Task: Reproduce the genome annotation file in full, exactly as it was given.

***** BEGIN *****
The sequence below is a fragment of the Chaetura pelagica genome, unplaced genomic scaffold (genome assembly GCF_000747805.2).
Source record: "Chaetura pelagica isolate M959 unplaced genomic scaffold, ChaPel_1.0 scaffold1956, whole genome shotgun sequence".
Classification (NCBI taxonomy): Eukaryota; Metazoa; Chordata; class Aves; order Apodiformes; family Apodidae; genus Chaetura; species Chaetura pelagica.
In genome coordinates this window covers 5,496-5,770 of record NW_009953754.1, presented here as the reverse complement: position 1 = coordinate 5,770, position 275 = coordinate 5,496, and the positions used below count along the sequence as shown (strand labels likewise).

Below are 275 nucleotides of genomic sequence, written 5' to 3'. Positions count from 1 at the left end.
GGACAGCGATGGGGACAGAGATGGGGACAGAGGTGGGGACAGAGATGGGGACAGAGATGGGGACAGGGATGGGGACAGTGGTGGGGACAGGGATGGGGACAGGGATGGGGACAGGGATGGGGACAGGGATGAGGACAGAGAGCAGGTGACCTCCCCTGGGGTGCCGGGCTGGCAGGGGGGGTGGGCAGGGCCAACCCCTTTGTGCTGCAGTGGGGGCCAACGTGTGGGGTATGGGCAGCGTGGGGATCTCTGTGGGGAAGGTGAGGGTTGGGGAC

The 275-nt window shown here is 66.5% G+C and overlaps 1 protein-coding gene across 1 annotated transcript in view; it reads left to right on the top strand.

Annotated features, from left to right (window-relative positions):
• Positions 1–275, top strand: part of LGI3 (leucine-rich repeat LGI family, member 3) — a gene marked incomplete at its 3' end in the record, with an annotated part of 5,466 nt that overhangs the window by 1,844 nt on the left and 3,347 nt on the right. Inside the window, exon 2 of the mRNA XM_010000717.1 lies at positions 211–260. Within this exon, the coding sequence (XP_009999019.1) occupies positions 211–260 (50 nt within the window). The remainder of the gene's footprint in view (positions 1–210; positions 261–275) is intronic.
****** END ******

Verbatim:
The sequence below is a fragment of the Chaetura pelagica genome, unplaced genomic scaffold (genome assembly GCF_000747805.2).
Source record: "Chaetura pelagica isolate M959 unplaced genomic scaffold, ChaPel_1.0 scaffold1956, whole genome shotgun sequence".
Classification (NCBI taxonomy): Eukaryota; Metazoa; Chordata; class Aves; order Apodiformes; family Apodidae; genus Chaetura; species Chaetura pelagica.
In genome coordinates this window covers 5,496-5,770 of record NW_009953754.1, presented here as the reverse complement: position 1 = coordinate 5,770, position 275 = coordinate 5,496, and the positions used below count along the sequence as shown (strand labels likewise).

Below are 275 nucleotides of genomic sequence, written 5' to 3'. Positions count from 1 at the left end.
GGACAGCGATGGGGACAGAGATGGGGACAGAGGTGGGGACAGAGATGGGGACAGAGATGGGGACAGGGATGGGGACAGTGGTGGGGACAGGGATGGGGACAGGGATGGGGACAGGGATGGGGACAGGGATGAGGACAGAGAGCAGGTGACCTCCCCTGGGGTGCCGGGCTGGCAGGGGGGGTGGGCAGGGCCAACCCCTTTGTGCTGCAGTGGGGGCCAACGTGTGGGGTATGGGCAGCGTGGGGATCTCTGTGGGGAAGGTGAGGGTTGGGGAC

The 275-nt window shown here is 66.5% G+C and overlaps 1 protein-coding gene across 1 annotated transcript in view; it reads left to right on the top strand.

Annotated features, from left to right (window-relative positions):
• Positions 1–275, top strand: part of LGI3 (leucine-rich repeat LGI family, member 3) — a gene marked incomplete at its 3' end in the record, with an annotated part of 5,466 nt that overhangs the window by 1,844 nt on the left and 3,347 nt on the right. Inside the window, exon 2 of the mRNA XM_010000717.1 lies at positions 211–260. Within this exon, the coding sequence (XP_009999019.1) occupies positions 211–260 (50 nt within the window). The remainder of the gene's footprint in view (positions 1–210; positions 261–275) is intronic.